You may have heard that Brazil is famous for its amazing coffee. If you are a coffee lover, it is another reason for you to visit our country and try the coffee from the source. If you want to know more about this drink, please read a few facts about the so-called ‘cafe Brazil’ below.
Brazil is a country especially liked by coffee gourmets. This is where the excellent coffee comes from, with each of the smallest grains having an original taste and perfect aroma. Although Ethiopia is the homeland of coffee, Brazilian plantations supply the market with the largest amount of this valuable ingredient. Brazilian coffee is appreciated by professional coffee tasters who gave it the name of a ‘specialty’, as well as regular users while sipping “little black” to an afternoon dessert in the cafe (Brazil or other countries).
Where does the Brazilian coffee come from?
The best coffee comes from volcanic areas, with crops above 900 m above sea level, not contaminated with pesticides – at high altitudes diseases that invade the shrubs do not develop. Most of the plantations come from the times of the conquest of Brazil by the Portuguese, who in 1719 stole plants from Guyana and founded the first plantations. Thanks to them, until 1800, coffee has changed from stimulants for the elite into a drink available for everyone. Throughout the nineteenth century and the first decades of the twentieth century, Brazil remained the main producer and almost monopolist on the market of “black gold”.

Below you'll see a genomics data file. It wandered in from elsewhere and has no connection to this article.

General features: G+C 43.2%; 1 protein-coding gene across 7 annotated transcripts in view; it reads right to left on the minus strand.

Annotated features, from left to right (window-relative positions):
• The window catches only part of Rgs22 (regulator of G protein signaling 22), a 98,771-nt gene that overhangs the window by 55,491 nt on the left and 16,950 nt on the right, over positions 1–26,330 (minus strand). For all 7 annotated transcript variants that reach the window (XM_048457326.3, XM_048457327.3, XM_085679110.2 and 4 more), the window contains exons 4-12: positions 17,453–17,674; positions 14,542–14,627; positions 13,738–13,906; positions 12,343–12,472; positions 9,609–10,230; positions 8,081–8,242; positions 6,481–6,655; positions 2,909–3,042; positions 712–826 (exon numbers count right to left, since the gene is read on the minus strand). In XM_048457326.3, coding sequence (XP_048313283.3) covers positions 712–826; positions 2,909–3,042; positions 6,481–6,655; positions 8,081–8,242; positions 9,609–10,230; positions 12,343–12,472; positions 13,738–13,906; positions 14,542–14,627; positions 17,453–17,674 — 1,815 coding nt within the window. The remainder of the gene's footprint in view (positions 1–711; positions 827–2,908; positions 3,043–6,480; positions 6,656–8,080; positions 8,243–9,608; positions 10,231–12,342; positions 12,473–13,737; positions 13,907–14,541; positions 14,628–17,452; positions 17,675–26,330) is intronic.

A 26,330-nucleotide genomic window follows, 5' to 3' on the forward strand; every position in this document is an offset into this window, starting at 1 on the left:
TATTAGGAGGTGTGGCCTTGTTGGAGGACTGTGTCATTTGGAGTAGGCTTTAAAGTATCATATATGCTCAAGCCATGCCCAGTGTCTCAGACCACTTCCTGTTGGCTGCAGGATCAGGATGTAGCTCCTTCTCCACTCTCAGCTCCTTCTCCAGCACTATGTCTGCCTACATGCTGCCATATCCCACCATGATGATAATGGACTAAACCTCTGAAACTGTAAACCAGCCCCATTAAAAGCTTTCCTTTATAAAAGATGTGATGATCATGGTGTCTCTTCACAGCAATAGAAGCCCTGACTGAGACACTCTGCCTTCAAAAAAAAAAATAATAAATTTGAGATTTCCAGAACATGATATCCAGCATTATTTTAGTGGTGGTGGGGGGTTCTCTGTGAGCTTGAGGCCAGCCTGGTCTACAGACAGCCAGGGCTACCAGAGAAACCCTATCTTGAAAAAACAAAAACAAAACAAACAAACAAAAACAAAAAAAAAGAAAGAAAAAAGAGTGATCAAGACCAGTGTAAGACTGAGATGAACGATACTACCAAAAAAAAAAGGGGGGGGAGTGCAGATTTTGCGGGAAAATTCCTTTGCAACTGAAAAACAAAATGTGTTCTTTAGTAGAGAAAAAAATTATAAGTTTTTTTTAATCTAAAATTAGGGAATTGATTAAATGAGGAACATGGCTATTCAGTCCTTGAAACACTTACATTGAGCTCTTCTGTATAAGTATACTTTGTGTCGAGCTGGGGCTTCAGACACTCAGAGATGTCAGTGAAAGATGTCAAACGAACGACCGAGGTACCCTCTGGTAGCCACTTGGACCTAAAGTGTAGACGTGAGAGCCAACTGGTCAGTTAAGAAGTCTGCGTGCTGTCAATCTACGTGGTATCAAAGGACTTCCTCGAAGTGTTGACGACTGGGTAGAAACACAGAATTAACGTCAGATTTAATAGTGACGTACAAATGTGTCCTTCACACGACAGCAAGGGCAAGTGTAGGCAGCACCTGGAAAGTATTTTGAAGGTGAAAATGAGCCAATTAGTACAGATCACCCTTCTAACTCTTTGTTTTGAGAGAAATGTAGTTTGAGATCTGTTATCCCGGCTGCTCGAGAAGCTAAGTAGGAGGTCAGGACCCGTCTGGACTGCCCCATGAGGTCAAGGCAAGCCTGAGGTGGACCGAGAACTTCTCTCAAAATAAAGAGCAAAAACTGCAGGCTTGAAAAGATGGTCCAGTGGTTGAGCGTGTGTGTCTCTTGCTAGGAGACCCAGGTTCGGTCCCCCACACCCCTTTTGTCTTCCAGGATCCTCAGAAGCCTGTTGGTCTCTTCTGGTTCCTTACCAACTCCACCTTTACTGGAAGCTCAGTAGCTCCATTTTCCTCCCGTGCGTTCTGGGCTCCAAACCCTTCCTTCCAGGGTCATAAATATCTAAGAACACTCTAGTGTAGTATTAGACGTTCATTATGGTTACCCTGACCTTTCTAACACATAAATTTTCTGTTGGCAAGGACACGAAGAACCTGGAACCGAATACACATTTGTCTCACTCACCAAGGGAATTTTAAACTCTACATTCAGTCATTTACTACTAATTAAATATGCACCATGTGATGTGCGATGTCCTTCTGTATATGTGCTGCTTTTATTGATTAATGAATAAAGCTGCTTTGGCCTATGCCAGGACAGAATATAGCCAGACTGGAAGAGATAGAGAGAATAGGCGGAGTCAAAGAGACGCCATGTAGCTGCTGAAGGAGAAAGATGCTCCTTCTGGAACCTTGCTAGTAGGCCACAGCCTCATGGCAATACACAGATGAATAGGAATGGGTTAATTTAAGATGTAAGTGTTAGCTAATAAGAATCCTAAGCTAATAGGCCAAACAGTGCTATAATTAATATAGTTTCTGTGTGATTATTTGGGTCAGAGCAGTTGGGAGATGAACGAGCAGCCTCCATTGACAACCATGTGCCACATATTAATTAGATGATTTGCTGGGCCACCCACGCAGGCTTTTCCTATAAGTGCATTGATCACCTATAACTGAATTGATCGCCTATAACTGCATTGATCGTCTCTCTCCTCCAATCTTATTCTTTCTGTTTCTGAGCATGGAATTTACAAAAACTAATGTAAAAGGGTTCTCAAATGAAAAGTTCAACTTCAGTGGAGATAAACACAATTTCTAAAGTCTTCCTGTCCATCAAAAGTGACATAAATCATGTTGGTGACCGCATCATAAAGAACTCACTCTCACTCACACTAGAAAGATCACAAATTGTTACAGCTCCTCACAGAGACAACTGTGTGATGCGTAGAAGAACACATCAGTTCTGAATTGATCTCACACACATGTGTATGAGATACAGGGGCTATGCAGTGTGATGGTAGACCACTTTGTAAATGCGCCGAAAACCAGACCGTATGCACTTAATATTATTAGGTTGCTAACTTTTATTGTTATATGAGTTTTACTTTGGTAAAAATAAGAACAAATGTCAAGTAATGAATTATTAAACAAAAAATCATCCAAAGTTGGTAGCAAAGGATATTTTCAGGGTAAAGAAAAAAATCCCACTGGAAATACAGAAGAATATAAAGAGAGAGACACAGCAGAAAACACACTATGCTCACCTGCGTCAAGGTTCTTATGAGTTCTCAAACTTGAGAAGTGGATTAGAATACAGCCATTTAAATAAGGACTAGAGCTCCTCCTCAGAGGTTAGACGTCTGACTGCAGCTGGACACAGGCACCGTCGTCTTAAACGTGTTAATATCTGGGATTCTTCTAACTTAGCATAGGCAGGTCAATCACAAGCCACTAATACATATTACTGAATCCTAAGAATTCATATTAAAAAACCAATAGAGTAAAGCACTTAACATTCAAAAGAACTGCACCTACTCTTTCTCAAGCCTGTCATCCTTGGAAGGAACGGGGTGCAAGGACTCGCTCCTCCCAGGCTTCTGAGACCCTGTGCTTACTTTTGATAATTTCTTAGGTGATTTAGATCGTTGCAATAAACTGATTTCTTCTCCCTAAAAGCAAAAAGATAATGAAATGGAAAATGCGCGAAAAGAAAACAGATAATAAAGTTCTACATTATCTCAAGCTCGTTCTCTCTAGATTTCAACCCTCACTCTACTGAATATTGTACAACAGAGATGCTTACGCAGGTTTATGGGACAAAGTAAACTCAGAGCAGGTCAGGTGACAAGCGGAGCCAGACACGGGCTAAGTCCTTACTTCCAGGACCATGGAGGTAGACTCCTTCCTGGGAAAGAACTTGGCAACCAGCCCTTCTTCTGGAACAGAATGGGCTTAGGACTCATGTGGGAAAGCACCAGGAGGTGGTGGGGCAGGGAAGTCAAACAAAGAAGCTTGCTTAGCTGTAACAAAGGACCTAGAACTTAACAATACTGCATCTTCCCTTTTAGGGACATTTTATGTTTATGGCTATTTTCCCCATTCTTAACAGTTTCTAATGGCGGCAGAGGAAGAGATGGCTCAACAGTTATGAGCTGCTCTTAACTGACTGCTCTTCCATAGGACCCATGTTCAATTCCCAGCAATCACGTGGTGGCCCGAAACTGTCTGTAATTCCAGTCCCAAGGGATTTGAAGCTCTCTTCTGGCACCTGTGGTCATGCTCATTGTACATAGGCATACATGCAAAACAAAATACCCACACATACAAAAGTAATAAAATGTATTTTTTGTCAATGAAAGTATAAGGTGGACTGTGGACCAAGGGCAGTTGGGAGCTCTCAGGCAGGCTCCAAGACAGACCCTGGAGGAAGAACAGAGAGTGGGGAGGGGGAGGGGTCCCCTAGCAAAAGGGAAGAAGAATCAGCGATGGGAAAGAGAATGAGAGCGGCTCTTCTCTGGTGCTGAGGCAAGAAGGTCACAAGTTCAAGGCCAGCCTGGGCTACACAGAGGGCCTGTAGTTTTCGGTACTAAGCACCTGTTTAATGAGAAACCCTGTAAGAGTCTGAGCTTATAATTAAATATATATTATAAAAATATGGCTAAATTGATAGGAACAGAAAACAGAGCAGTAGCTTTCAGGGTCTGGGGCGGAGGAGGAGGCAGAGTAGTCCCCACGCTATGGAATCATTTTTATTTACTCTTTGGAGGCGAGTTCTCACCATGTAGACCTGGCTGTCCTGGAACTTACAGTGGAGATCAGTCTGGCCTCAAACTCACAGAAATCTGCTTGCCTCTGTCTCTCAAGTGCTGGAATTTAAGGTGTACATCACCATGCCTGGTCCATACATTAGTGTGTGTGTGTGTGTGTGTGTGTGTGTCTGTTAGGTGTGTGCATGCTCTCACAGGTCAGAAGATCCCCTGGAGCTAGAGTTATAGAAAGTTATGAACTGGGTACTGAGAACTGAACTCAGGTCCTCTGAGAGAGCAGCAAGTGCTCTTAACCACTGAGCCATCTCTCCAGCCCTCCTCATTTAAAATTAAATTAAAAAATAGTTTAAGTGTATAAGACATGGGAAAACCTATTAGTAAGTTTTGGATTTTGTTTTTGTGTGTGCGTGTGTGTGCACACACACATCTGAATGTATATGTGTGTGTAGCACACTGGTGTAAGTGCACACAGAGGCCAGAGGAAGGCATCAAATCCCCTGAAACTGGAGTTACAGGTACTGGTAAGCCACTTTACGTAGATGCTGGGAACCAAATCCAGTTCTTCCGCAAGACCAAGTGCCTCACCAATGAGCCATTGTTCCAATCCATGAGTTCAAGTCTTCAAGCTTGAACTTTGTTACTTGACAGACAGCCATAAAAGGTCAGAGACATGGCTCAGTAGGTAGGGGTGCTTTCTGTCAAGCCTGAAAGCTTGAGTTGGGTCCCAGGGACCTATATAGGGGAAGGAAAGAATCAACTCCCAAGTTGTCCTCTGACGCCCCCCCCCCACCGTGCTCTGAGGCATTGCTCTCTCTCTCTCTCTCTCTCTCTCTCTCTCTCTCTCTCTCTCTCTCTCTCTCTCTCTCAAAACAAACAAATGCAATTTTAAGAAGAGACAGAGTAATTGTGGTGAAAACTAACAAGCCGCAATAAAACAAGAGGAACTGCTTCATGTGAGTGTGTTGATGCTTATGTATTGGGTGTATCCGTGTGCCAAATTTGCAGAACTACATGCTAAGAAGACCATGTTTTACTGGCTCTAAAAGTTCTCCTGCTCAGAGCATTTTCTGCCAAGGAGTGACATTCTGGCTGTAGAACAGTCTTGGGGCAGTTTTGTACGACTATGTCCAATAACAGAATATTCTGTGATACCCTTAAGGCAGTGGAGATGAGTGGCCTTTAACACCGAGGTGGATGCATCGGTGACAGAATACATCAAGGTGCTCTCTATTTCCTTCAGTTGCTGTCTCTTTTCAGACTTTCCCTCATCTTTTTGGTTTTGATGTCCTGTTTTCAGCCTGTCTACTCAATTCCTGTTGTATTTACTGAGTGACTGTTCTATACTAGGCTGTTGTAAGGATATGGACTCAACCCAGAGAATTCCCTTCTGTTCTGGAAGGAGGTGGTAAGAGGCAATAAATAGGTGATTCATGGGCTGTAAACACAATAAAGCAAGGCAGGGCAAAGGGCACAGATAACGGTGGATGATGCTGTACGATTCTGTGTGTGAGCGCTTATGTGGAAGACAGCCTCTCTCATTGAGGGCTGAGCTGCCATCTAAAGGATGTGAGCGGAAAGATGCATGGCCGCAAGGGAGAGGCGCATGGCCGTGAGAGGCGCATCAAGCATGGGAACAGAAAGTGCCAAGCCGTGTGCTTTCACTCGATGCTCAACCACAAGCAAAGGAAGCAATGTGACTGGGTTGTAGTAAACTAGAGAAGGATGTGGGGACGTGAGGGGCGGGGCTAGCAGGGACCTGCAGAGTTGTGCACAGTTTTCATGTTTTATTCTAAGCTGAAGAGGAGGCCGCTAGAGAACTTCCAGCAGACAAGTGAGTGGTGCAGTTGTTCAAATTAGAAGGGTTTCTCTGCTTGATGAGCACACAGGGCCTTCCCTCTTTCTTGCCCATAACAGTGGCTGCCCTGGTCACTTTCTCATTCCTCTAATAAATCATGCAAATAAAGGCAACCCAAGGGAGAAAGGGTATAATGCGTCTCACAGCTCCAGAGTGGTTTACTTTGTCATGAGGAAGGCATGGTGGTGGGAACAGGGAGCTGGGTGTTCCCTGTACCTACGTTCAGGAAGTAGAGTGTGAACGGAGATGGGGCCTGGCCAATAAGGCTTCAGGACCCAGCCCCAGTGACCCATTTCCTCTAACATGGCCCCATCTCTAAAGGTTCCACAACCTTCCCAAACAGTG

Arabica owes its name to the Arabs, who up to the seventeenth century held the palm of priority in its cultivation. The most cultivated varieties of Arabica in Brazil are Bourbon, Catuai, Mundo Novo, Typica and Maragotype. All are characterized by a mild harmonious flavor. It is almost completely free from acidity, with low caffeine content. Good Brazilian coffee Arabica can be so easily recommended to everyone: it is a coffee with a good, classic taste. What is more, it is suitable for both espresso and cappuccino.
Brazilian coffee – how should you drink it?
In Brazil, coffee is drunk all day long – from morning to late evening. Nobody is surprised that even children in primary schools drink it. Perhaps because you usually add a lot of sugar to it. After all, coffee must be sweet! Coffee is usually served as black coffee, and less often it is drunk with milk. The trend for cappuccino and latte macchiato restaurants has also arrived here. Sweet lovers will feel like in paradise – whipped cream, sweet syrup and a little bit of sugar cane are popular additions.
The most common home brewing method to prepare the coffee is to pour boiled water over the top of a jug with a paper filter with coffee inside. The boiling water is gradually poured, so that the infusion slowly – not too quickly – drips into a jug.
When being in Brazil, try the typical coffee with sugar in Brazil café and tell us how you liked it. Enjoy the experience.